Mark Griffith, his wife Stacey, and their kids Sofi (12) and Miles (8), as well as Austin Sheppard, his wife Lesley, and their kids Eli (7) and Finn (5).
The two families spent ten days in Myanmar during the Spring Festival holiday. They flew from Kunming to Yangon and traveled to Bagan, Inle Lake, and Ngapali. They paid for tickets to Yangon with a Chinese travel agent, then used a local Burmese agent to arrange hotels and flights at each destination.
Flights via China Air from Kunming to Yangon cost RMB 5,606 per adult and RMB 4,366 per child. Domestic flights to Bagan, Heho (Inle Lake), Ngapali, and back to Yangon worked out to about USD 358 per adult and USD 294 per child.
The travelers stayed at four hotels in Myanmar: Kandawgy Palace, Amazing Bagan, Inle Princess Resort, and Amata Resort. In each hotel, they paid for a room with a double bed and had a cot brought in for the kids. Accommodations for the trip in total were around USD 642 for a family of four.
Food in the hotels can be very expensive (around USD 65 for a family of four), but local restaurants across the street were much more affordable (around USD 18 for a family of four). Shopping in Myanmar is very expensive; products like lacquerware can cost even more.
The Best Part
Visiting Myanmar is akin to traveling through time; one moment it feels like you’re in the 1940s with vintage buses rattling and belching around you, and the next you’re in a British colony marveling at the once stately manors and the occasional Wolesley car gliding through the palm-lined street. Elsewhere, you might pass farms being plowed by oxen in front of 1,000-year-old temples.
Both families enjoyed Bagan. Eli and Finn were thrilled to explore the temples in the area, many of which have secret passageways, secluded nooks, and narrow, steep stairs that empty onto verandas. From there, you can get stunning views of the Bagan plains. In the process, the travelers got an active lesson in history and religions like Buddhism and Hinduism.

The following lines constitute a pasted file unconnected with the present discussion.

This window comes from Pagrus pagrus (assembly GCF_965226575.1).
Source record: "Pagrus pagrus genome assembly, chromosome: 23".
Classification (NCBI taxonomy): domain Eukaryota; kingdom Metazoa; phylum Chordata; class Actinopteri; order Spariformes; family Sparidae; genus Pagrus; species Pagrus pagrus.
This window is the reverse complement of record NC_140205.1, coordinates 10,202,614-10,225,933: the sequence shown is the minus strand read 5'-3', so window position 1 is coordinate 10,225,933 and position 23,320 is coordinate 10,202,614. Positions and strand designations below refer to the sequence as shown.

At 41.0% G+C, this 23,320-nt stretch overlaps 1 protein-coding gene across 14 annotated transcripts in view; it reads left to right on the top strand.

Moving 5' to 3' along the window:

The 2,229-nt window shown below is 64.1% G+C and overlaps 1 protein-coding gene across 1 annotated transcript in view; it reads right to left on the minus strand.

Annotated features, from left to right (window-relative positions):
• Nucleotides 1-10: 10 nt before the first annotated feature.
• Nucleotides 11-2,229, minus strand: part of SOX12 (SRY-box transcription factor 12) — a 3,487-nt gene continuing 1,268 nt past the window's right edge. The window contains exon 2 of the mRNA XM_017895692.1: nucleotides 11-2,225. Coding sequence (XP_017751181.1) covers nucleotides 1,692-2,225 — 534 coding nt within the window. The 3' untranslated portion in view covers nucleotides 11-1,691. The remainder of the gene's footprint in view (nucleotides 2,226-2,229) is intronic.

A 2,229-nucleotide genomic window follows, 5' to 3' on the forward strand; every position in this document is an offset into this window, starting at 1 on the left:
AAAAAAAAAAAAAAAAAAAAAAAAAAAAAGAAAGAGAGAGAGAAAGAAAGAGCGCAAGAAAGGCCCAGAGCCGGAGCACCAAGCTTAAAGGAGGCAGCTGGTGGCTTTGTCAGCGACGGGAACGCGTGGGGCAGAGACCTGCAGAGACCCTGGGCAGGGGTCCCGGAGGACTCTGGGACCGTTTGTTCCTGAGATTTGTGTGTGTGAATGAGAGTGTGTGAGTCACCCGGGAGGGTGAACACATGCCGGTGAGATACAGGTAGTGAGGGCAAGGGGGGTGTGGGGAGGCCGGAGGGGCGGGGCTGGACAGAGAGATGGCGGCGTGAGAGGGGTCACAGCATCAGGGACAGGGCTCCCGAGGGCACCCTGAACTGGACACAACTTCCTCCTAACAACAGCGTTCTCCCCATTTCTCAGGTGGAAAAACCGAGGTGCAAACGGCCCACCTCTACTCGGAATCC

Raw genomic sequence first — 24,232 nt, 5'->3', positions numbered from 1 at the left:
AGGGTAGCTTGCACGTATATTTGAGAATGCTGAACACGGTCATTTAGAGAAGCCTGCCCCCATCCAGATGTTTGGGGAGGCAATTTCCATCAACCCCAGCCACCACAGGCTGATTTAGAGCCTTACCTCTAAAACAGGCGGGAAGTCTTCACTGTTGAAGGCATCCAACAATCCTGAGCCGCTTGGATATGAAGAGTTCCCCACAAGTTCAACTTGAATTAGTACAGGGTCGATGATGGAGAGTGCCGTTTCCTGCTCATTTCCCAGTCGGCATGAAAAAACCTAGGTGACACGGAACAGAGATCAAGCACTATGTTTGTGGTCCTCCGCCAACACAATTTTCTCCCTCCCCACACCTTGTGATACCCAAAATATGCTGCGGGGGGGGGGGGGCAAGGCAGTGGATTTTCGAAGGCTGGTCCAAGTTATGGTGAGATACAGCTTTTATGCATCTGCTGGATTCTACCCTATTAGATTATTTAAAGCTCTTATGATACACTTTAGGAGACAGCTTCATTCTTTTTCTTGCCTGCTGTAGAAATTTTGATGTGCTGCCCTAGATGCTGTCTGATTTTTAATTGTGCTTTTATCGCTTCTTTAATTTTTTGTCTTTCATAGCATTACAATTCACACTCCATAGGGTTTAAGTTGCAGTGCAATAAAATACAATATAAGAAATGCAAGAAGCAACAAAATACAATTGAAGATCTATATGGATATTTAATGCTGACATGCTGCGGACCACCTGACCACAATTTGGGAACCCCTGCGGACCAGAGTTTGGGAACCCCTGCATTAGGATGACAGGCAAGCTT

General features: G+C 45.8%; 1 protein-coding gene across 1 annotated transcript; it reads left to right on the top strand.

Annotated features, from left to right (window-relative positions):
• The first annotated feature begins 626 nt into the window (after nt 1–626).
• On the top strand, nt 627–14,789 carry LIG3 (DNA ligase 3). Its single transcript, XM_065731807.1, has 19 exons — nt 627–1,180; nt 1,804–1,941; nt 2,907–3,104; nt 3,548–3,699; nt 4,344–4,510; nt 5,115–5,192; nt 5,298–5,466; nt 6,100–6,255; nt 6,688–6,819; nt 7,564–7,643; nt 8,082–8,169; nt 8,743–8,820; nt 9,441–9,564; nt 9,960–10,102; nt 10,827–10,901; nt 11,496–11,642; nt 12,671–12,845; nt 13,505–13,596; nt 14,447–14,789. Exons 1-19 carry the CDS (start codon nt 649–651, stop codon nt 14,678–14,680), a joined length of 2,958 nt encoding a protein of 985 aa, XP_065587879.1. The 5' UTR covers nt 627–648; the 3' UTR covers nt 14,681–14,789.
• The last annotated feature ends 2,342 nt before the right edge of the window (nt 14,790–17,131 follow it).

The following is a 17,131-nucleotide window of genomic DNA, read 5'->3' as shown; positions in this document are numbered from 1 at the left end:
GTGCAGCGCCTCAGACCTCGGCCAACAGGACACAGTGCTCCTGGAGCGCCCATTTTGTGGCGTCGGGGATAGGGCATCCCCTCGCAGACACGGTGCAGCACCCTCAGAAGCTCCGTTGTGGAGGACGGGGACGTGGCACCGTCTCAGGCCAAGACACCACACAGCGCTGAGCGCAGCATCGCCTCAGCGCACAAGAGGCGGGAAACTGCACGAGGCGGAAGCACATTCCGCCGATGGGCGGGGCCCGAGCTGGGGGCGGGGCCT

The Worst Part
There are no ATM machines in Myanmar. The Griffiths weren’t aware of this, so they didn’t take enough cash for the trip. In addition, the Sheppards got food poisoning and ended up delaying their flight home. Although they took precautions, the entire family spent several days feeling miserable. Lesley and Austin took turns shuttling around a healthy child while the other parent stayed home with a sick child.
There were many unexpected moments, both big and small. On Inle Lake, the families barreled up a tributary on a long boat to the village of Indein. After rounding a corner, they came face to face with three water buffalo plowing the rice fields. They learned that Burmese children will stand on the animals’ backs and jump into the water. Another curiosity was the swimming cats of Inle Lake. The families were paddling through a village when they heard a meow. They saw a cat jump into the water and happily swim to the other side of the canal.
Bagan and Ngapali Beach were the most family-friendly destinations. Both the city and the hotel in Bagan had plenty of room to run. The kids climbed all over the stupas in the area and loved taking boat rides around Inle Lake. The owner of the Inle Princess Resort is French, and served the best hot chocolate and croissants.
On Ngapali Beach, the waves weren’t too high, the water temperature was perfect, and the beach was a great place to run and do cartwheels. The seafood at Ngapali was fresh and cheap; a whole red snapper could be grilled for USD 4.50 and crab for USD 4. English is spoken by hotel staff and tour guides. Burmese food isn’t very kid-friendly – it can be quite oily – but the “Westernized” creamy curry was good.